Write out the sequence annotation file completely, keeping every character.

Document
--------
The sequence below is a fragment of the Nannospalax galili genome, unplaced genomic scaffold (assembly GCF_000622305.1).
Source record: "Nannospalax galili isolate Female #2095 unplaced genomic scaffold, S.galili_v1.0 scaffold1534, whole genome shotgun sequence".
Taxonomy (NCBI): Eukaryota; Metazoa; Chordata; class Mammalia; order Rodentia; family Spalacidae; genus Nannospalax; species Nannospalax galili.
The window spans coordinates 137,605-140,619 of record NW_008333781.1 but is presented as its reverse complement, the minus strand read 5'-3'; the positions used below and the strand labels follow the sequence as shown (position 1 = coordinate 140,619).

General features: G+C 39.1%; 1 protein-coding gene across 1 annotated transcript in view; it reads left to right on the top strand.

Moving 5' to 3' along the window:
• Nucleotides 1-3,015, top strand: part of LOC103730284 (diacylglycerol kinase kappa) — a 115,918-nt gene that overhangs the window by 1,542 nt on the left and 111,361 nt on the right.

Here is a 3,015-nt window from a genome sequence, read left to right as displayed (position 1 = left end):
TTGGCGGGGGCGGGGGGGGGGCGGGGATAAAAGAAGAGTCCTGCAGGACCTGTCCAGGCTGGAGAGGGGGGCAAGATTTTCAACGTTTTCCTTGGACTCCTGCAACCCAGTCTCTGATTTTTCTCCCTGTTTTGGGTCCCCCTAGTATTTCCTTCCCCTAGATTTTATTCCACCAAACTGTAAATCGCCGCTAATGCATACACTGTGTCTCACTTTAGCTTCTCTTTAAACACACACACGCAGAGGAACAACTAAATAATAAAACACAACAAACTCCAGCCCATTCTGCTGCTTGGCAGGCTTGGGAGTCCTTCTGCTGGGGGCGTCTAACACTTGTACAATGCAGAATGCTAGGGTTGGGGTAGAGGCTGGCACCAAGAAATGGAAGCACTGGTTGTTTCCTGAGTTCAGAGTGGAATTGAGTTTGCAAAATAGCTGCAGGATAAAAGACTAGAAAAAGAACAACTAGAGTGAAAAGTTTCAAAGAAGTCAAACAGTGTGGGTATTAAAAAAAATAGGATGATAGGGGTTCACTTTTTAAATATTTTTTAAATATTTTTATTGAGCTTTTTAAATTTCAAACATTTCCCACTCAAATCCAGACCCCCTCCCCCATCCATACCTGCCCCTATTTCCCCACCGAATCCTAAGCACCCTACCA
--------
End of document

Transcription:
The sequence below is a fragment of the Nannospalax galili genome, unplaced genomic scaffold (assembly GCF_000622305.1).
Source record: "Nannospalax galili isolate Female #2095 unplaced genomic scaffold, S.galili_v1.0 scaffold1534, whole genome shotgun sequence".
Taxonomy (NCBI): Eukaryota; Metazoa; Chordata; class Mammalia; order Rodentia; family Spalacidae; genus Nannospalax; species Nannospalax galili.
The window spans coordinates 137,605-140,619 of record NW_008333781.1 but is presented as its reverse complement, the minus strand read 5'-3'; the positions used below and the strand labels follow the sequence as shown (position 1 = coordinate 140,619).

General features: G+C 39.1%; 1 protein-coding gene across 1 annotated transcript in view; it reads left to right on the top strand.

Moving 5' to 3' along the window:
• Nucleotides 1-3,015, top strand: part of LOC103730284 (diacylglycerol kinase kappa) — a 115,918-nt gene that overhangs the window by 1,542 nt on the left and 111,361 nt on the right.

Here is a 3,015-nt window from a genome sequence, read left to right as displayed (position 1 = left end):
TTGGCGGGGGCGGGGGGGGGGCGGGGATAAAAGAAGAGTCCTGCAGGACCTGTCCAGGCTGGAGAGGGGGGCAAGATTTTCAACGTTTTCCTTGGACTCCTGCAACCCAGTCTCTGATTTTTCTCCCTGTTTTGGGTCCCCCTAGTATTTCCTTCCCCTAGATTTTATTCCACCAAACTGTAAATCGCCGCTAATGCATACACTGTGTCTCACTTTAGCTTCTCTTTAAACACACACACGCAGAGGAACAACTAAATAATAAAACACAACAAACTCCAGCCCATTCTGCTGCTTGGCAGGCTTGGGAGTCCTTCTGCTGGGGGCGTCTAACACTTGTACAATGCAGAATGCTAGGGTTGGGGTAGAGGCTGGCACCAAGAAATGGAAGCACTGGTTGTTTCCTGAGTTCAGAGTGGAATTGAGTTTGCAAAATAGCTGCAGGATAAAAGACTAGAAAAAGAACAACTAGAGTGAAAAGTTTCAAAGAAGTCAAACAGTGTGGGTATTAAAAAAAATAGGATGATAGGGGTTCACTTTTTAAATATTTTTTAAATATTTTTATTGAGCTTTTTAAATTTCAAACATTTCCCACTCAAATCCAGACCCCCTCCCCCATCCATACCTGCCCCTATTTCCCCACCGAATCCTAAGCACCCTACCA